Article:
When it comes to herbal medicine, there is no one right way to become an herbalist. There is no national license or certification for herbal medicine.
The old-fashioned tradition continues of finding a teacher, mentor, or school that aligns with your personal beliefs and philosophies to learn how to become an herbalist.
Herbal Medicine: Finding a Teacher
Finding a teacher to learn herbal medicine can be tricky. First, who do you go to for information? How do you find someone who is authentic and knowledgeable? And how do you know that their values and beliefs align with your own?
I am Roman Catholic. As a Christian and a Catholic, it is very important to me to avoid any dabbling in the occult. I don’t even like it when herbal teachers claim to be ‘green witches’ or thank the goddess or mother earth for the plants.
That’s why I started the Christian Herbalists of Home Garden Joy group on Facebook, so that Christians interested in healing with plants, herbs, and plant-based diets could have a place to go without worry of posts that would conflict with their beliefs.
But there’s going to be a time in your life when Facebook groups aren’t enough for your thirst for knowledge. The more you learn about herbs, the more you want to learn.
The Good News About Learning Herbalism
- There is no right or wrong way to learn about herbs.
- There is no licensing process for herbalists, although you cannot practice medicine, diagnose or treat people without a medical license.
- Many herbal guides and informational resources are available low cost or free.
- There are also many online teachers, courses, and schools available.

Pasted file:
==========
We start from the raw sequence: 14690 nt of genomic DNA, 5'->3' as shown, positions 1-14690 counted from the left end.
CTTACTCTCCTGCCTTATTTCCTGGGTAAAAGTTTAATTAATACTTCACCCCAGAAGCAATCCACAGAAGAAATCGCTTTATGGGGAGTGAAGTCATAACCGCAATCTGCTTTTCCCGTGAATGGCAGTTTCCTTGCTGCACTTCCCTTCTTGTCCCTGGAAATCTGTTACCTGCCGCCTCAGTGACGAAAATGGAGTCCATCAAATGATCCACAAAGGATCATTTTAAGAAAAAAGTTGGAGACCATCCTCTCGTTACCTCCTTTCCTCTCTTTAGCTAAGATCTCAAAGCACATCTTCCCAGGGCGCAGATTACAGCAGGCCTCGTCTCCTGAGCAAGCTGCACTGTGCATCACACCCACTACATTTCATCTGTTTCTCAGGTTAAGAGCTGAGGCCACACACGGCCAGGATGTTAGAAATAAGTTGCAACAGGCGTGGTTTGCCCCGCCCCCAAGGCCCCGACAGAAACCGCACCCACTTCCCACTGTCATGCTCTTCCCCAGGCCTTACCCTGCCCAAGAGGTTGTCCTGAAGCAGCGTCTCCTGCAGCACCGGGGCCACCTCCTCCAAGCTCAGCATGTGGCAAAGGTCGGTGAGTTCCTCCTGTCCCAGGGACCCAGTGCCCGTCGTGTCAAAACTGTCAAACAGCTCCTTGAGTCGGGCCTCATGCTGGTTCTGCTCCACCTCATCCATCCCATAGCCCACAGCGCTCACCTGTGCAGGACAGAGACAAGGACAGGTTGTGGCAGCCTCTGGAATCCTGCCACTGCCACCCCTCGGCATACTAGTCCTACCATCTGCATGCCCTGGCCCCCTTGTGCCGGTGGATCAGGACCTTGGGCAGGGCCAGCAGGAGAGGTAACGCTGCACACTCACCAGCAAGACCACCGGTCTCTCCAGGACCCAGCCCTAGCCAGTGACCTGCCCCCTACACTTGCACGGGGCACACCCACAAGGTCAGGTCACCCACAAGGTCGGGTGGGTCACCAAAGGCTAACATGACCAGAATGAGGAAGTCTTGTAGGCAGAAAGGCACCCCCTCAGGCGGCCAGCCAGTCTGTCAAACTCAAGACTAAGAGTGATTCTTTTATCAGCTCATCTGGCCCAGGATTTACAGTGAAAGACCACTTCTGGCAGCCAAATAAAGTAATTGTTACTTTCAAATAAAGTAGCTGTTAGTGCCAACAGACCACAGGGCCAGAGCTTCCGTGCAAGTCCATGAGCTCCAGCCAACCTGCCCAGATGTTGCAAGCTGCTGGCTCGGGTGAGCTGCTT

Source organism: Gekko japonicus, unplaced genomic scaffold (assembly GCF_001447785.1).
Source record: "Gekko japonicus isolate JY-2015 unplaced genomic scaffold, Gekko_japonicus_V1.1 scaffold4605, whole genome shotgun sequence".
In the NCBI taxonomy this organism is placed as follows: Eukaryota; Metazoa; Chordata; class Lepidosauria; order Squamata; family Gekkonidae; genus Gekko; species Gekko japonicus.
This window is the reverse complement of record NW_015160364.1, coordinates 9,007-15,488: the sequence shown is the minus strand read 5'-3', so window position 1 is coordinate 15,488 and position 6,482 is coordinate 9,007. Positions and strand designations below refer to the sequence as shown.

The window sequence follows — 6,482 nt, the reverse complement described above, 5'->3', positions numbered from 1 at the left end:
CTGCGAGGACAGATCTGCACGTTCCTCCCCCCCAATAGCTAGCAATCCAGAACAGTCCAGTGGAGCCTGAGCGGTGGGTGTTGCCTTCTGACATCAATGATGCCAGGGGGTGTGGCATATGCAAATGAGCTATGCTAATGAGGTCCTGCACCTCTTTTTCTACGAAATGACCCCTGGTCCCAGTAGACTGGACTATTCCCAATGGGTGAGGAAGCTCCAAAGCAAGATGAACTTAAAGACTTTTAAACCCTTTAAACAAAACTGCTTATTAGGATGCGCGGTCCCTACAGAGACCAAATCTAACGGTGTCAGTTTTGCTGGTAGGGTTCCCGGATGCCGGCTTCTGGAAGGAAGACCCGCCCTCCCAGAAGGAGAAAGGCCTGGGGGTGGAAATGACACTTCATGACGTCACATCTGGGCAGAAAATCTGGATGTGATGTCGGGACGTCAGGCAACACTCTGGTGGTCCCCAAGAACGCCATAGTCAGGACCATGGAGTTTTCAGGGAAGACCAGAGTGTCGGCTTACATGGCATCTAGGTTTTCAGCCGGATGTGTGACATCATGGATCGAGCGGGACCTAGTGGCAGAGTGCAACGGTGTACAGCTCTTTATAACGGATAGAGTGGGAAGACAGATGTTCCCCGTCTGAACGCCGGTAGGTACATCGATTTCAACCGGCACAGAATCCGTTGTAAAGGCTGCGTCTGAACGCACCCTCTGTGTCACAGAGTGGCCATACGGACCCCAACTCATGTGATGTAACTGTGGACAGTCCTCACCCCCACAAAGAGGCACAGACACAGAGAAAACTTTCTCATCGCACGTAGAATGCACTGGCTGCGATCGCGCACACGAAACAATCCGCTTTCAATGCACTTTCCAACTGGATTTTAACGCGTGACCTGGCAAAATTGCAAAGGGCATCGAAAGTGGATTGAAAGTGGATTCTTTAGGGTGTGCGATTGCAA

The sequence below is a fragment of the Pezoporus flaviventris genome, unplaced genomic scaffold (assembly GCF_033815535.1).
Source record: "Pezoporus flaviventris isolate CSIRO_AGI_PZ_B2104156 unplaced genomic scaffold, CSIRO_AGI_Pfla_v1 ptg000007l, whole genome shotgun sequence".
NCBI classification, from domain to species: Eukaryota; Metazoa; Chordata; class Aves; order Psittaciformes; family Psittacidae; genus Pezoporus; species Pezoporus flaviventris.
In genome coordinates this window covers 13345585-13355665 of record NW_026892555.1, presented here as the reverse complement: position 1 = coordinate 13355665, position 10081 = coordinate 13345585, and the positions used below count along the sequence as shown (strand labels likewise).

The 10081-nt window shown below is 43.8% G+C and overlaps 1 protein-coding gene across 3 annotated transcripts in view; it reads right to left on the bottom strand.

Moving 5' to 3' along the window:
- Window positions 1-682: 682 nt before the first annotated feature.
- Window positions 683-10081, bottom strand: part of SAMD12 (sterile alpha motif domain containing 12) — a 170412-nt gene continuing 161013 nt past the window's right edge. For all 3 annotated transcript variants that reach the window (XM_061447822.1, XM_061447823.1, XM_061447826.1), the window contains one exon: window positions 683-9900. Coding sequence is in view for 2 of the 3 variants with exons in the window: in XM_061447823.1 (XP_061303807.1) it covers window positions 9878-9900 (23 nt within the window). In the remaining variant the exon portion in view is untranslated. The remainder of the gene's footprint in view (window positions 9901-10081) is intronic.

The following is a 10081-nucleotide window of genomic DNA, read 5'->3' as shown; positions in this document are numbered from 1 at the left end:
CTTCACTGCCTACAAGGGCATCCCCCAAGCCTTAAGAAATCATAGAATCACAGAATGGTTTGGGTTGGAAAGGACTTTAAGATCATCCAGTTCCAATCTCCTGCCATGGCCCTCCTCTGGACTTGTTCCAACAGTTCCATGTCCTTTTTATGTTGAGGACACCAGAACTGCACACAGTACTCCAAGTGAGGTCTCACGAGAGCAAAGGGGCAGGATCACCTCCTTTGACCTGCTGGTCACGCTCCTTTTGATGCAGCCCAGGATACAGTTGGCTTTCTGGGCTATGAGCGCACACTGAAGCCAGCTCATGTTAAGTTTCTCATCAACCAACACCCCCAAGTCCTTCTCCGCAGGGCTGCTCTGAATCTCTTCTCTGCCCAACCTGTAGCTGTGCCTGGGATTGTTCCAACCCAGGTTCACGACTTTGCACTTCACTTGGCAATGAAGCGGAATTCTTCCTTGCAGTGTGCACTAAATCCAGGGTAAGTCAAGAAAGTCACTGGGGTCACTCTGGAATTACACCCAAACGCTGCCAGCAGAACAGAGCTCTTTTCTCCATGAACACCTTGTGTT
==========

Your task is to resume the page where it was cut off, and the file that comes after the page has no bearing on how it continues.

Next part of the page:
The Bad News About Learning Herbal Medicine
Now the bad news about learning herbal medicine:
- There is no agreement on what constitutes the best method of herbalism, so you’ll be exposed to many different philosophies and schools of thought. This is good and bad. On the good side of the argument is that you’ll be able to pick and choose from a wealth of information to find what fits you best. On the negative side, sometimes that makes an ineffective philosophy.
- Some herbal teachers are better than others. Some are downright abuse. Some are just plain crazy. Others won’t fit your personal life philosophy, religious beliefs, or other issues. It’s vital to do your homework and look up not just the herbalist’s credentials but also read their writing for a while.
- Decide for yourself what you want to focus on. Do you want to grow herbs, use them for your own health and well being, or use them for a specific concern? That may lead you to a different type of teacher.
Herbal Medicine – Art and Science
There is an art to herbal medicine as well as science. Herbalists have been throughout the ages more artists than scientists. Many practice based on observation, trial and error.
Newer science that identifies specific compounds found within herbs to address certain issues may appeal to you. Such a scientific approach is also within the bounds of herbalism.
Defining herbalism can be difficult, and hence, it can be difficult to find a school or teacher. There is a broad range of practices from the ‘wise woman’ tradition, which uses healing plants and simples to build wellness, to the ‘heroic’ or ‘scientific’ tradition which treats herbs like medicines to be put into capsules or pills and formulated for specific ailments.
Neither approach is right or wrong; both have their place in the world of herbalism. It is up to you to find what fits and feels right for your needs.
Jeanne Grunert is a certified Virginia Master Gardener and the author of several gardening books. Her garden articles, photographs, and interviews have been featured in The Herb Companion, Virginia Gardener, and Cultivate, the magazine of the National Farm Bureau. She is the founder of The Christian Herbalists group and a popular local lecturer on culinary herbs and herbs for health, raised bed gardening, and horticulture therapy.